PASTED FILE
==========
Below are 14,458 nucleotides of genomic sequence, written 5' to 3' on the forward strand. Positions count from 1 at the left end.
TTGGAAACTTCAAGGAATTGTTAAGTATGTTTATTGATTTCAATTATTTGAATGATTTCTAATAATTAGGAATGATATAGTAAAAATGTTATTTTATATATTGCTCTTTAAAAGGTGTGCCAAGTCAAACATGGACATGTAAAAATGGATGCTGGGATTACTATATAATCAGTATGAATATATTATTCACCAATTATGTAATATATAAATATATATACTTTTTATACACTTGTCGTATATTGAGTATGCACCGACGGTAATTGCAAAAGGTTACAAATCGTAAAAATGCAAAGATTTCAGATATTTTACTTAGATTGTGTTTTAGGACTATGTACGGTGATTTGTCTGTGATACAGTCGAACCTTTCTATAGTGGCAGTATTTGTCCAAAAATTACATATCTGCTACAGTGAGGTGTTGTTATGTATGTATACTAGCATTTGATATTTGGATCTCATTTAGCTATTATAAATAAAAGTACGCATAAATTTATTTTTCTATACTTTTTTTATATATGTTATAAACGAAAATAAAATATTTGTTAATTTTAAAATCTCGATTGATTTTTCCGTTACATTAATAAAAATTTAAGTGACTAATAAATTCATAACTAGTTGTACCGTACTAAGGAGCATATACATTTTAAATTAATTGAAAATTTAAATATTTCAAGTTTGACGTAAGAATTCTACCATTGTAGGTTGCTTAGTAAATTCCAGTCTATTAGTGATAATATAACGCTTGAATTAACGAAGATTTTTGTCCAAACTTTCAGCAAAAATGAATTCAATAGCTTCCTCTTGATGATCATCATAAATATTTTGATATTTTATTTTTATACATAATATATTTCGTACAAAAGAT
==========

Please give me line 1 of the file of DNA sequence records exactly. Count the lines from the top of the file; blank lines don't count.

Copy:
Below are 14,458 nucleotides of genomic sequence, written 5' to 3' on the forward strand. Positions count from 1 at the left end.